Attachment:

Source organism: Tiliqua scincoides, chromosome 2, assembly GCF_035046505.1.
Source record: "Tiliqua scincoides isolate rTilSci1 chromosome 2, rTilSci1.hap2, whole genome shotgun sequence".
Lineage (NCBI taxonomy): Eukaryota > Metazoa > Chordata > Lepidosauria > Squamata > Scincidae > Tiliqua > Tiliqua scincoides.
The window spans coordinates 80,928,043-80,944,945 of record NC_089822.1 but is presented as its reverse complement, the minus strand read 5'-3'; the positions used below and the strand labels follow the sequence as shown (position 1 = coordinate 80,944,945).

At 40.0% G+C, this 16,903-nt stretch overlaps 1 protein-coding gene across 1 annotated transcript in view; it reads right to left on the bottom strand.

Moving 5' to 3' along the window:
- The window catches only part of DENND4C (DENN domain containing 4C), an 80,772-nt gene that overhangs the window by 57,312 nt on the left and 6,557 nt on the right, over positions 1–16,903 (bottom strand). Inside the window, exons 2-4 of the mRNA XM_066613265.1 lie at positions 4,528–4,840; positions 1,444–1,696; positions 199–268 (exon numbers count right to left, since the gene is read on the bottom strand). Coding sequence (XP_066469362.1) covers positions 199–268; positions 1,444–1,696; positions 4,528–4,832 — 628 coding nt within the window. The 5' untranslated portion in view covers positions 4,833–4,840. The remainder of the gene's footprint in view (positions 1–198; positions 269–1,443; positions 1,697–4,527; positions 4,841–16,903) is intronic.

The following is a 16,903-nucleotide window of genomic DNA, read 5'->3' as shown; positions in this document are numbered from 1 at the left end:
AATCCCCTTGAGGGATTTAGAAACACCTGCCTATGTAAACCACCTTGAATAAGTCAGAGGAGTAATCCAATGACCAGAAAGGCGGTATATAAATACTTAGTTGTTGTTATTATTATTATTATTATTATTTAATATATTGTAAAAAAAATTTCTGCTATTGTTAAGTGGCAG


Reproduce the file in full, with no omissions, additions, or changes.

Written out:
Source organism: Tiliqua scincoides, chromosome 2, assembly GCF_035046505.1.
Source record: "Tiliqua scincoides isolate rTilSci1 chromosome 2, rTilSci1.hap2, whole genome shotgun sequence".
Lineage (NCBI taxonomy): Eukaryota > Metazoa > Chordata > Lepidosauria > Squamata > Scincidae > Tiliqua > Tiliqua scincoides.
The window spans coordinates 80,928,043-80,944,945 of record NC_089822.1 but is presented as its reverse complement, the minus strand read 5'-3'; the positions used below and the strand labels follow the sequence as shown (position 1 = coordinate 80,944,945).

At 40.0% G+C, this 16,903-nt stretch overlaps 1 protein-coding gene across 1 annotated transcript in view; it reads right to left on the bottom strand.

Moving 5' to 3' along the window:
- The window catches only part of DENND4C (DENN domain containing 4C), an 80,772-nt gene that overhangs the window by 57,312 nt on the left and 6,557 nt on the right, over positions 1–16,903 (bottom strand). Inside the window, exons 2-4 of the mRNA XM_066613265.1 lie at positions 4,528–4,840; positions 1,444–1,696; positions 199–268 (exon numbers count right to left, since the gene is read on the bottom strand). Coding sequence (XP_066469362.1) covers positions 199–268; positions 1,444–1,696; positions 4,528–4,832 — 628 coding nt within the window. The 5' untranslated portion in view covers positions 4,833–4,840. The remainder of the gene's footprint in view (positions 1–198; positions 269–1,443; positions 1,697–4,527; positions 4,841–16,903) is intronic.

The following is a 16,903-nucleotide window of genomic DNA, read 5'->3' as shown; positions in this document are numbered from 1 at the left end:
AATCCCCTTGAGGGATTTAGAAACACCTGCCTATGTAAACCACCTTGAATAAGTCAGAGGAGTAATCCAATGACCAGAAAGGCGGTATATAAATACTTAGTTGTTGTTATTATTATTATTATTATTATTTAATATATTGTAAAAAAAATTTCTGCTATTGTTAAGTGGCAG